Let the Good Games Begin: Online Videogames for Social Change
posted by: Suzi Parrasch
May 7, 2010
It's safe to say that most people have pretty strong views - whatever they may be - about online videogames. Considering that people spend about three billion hours a week playing online games today, it's also safe to say that love it or hate it, gaming is here to stay. And with the announcement last week that the Supreme Court has agreed to review a California law
banning the sale and rental of violent videogames, gaming is sure to be in the spotlight come October. Good thing there’s a new trend right now - gaming for good.
Take Jane McGonigal, an alternate reality game master and gaming pioneer, and Director of Game Research & Development at the Institute for the Future in Palo Alto, California. Jane and the World Bank Institute have an online game running right now through May 12 called EVOKE
. The ten-week challenge is set in the year 2020 and follows a network of African social innovators. It's aimed at empowering young people to solve some of the world's most urgent social problems. Take a look at the trailer for the game:
"When we play videogames, we feel powerful. We feel capable of saving the world. But in real life, it's a lot harder to feel like we can make a heroic difference, or do something that really matters. EVOKE is designed to start tipping that balance," Jane told me in an email. Jane’s no stranger to the world of gaming for good. She also created World Without Oil
, as well as a game that focuses on heart health, and was just named to Fast Company's list of Most Influential Women in Technology 2010.
EVOKE has its sights set on breaking out of the screen. "Every week there's a small, real-world mission that gives players a hands-on experience of doing something that matters, in a different context: food security, clean water access, women's rights, urban resilience against natural disaster. What we're observing is that just by spending an hour or two tackling a real problem, it changes for players what they imagine themselves to be capable of. They discover that problems like hunger and poverty are within their power to help solve," Jane explains.
In fact, the idea came out of a response to African universities' desire to engage students in real world problems. Bob Hawkins, Senior Education Specialist at the World Bank, and Jane's collaborator on the game, had just spent five years in South Africa looking at education and technology there. "Community outreach was the forgotten third pillar behind teaching and research," he says. "We thought rather than doing a standard website, it would be much more interesting to develop a game." In order to ensure as wide a swath of African participation as possible, EVOKE also works through text messaging - which far more popular and accessible than computers and the internet for many Africans. Over nineteen thousand people worldwide who have signed up to date ("much more than we expected," says Bob. "Our original estimate was five thousand"), with a good ten percent are from Africa - right on target for what they had hoped for.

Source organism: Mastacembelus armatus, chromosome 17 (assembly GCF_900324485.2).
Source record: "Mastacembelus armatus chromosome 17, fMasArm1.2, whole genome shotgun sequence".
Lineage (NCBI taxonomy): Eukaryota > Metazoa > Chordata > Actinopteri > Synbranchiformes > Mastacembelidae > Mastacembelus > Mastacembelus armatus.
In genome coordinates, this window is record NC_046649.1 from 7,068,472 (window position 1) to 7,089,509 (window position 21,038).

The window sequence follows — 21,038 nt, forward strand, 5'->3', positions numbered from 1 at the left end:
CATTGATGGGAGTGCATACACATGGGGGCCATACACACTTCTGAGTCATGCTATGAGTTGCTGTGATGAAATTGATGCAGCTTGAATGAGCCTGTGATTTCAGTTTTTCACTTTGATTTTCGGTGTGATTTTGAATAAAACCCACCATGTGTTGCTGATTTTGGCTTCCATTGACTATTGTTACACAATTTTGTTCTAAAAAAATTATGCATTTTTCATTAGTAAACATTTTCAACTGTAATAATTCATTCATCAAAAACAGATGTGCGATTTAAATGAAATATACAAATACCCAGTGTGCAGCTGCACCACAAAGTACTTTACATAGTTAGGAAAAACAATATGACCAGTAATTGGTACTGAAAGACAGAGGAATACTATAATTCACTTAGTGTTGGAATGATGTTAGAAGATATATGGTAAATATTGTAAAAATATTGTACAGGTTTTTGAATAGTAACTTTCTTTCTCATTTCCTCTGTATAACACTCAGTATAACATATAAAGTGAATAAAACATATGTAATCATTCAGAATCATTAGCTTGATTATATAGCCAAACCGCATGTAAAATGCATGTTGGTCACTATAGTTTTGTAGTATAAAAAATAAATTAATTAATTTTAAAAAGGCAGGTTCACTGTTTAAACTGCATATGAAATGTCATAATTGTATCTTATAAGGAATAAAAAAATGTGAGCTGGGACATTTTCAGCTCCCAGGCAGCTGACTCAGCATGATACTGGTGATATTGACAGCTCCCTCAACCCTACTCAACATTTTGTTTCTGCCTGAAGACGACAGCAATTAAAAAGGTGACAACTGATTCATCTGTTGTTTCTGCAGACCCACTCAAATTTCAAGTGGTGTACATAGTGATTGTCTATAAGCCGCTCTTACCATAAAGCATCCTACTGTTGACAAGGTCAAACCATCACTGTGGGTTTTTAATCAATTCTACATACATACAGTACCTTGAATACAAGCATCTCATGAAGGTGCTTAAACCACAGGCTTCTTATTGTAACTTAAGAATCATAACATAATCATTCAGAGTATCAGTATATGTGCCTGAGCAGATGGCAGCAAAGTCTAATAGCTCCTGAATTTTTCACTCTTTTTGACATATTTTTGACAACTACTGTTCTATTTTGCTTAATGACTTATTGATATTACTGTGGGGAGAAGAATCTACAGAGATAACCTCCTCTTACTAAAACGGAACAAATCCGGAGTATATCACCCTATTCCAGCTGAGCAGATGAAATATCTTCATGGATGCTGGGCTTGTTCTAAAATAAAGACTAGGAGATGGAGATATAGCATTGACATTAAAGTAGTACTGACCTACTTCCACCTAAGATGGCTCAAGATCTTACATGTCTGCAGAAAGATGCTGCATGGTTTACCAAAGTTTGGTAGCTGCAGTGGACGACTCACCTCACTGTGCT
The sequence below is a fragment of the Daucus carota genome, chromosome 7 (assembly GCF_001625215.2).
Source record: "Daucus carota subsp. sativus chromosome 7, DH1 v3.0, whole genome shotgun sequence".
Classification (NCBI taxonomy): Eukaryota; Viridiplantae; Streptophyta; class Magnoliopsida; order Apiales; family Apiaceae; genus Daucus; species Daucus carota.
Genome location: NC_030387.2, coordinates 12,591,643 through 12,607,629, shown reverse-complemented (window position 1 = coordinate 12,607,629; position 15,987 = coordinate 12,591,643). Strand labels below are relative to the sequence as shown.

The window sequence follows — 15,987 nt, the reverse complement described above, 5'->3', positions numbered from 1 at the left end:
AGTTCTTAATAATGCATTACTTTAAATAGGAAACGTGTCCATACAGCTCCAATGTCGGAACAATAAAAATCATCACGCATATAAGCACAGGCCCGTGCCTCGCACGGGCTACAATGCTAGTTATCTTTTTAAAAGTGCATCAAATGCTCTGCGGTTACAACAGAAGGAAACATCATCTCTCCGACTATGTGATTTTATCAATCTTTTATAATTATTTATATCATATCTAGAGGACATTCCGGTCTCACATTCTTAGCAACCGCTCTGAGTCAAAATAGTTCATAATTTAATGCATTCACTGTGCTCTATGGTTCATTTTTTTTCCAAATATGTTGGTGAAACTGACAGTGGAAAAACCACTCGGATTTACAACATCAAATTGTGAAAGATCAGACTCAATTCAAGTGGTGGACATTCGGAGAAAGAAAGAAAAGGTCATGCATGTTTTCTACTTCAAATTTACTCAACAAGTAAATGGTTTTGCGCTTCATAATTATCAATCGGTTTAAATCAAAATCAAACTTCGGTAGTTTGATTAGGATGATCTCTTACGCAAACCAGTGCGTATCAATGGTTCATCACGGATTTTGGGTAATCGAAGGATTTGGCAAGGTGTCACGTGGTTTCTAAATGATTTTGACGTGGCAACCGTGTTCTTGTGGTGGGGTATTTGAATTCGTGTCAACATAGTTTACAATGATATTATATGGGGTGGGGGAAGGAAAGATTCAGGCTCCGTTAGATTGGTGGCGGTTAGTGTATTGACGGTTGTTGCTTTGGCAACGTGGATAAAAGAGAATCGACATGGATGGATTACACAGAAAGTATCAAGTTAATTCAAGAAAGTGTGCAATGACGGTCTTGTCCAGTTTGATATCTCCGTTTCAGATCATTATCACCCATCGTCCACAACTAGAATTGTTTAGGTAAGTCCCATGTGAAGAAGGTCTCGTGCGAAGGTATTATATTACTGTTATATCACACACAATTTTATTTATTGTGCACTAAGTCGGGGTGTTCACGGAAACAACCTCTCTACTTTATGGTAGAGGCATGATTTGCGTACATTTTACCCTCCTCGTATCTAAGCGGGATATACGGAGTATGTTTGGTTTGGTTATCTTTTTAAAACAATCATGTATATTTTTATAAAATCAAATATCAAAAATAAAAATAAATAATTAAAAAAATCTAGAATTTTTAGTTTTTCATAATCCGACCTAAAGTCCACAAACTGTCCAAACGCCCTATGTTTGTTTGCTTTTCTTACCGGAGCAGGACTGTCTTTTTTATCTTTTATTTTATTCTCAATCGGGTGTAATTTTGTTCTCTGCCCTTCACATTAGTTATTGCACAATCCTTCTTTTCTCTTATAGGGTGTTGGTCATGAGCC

"We can't actually change the world with a ten-week game," Jane well knows. Rather, she sees the game as a platform for change. "We help players develop their world-changing skills. We can put their heroic efforts in motion. And we can show them real places they can make a difference, real local problems they can help tackle."
Over the course of the game, players can have real life online mentors -experts from the World Bank and elsewhere, and as they go about solving each mission, they are able to collaborate with other players -- spanning continents and age groups. After the game's initial run is over next week it's not disappearing into the ether -- top players win real life mentorships, and possibly even seed funding. They'll also win scholarships to the EVOKE Summit in Washington, DC, set to take place in October -- where they will have the opportunity to translate their ideas into real world solutions.
As the good games trend picks up speed, more and more offerings are out there. Here are a few other sources to check out:
The Games For Change website
is "a non-profit which seeks to harness the extraordinary power of video games to address the most pressing issues of our day, including poverty, education, human rights, global conflict and climate change." Its multiple gaming channels engage players to think about innovative solutions to myriad social concerns. Click on the Public Policy channel
, for example, and the first game that comes up is A Force More Powerful
– which asks players to solve conflict issues by non violent means. On the Poverty Channel
there's a game called Ayiti: The Cost of Life
which challenges players to manage a family of five in Haiti. The game has been played over half a million times, according to the website. Games for Change even offers the G4C toolkit
that walks you through the process of creating your own social issue digital game. Games For Change is also hosting its 7th Annual Games for Change Festival
in New York, from May 24-27 this year.
This week IBM unveiled its latest "serious game" CityOne
, scheduled to launch online in the fall. Players will be guided through a series of missions to solve problems affecting our urban jungles, from the environment-including water and electricity -- to banking and micro-lending, to retail. Not a far cry from reality at all as cities already consume 75 percent of the world's energy, and emit more than 80 percent of greenhouse gases. Experts estimate that one million people are move into cities each week, and that the population in the world's cities will double by 2050. Of course it goes without saying that IBM is involved in many of the technologies offering solutions, but there's no getting around the fact that the world's major cities are in dire need of need help so why not spur on innovative thinking, whatever it takes?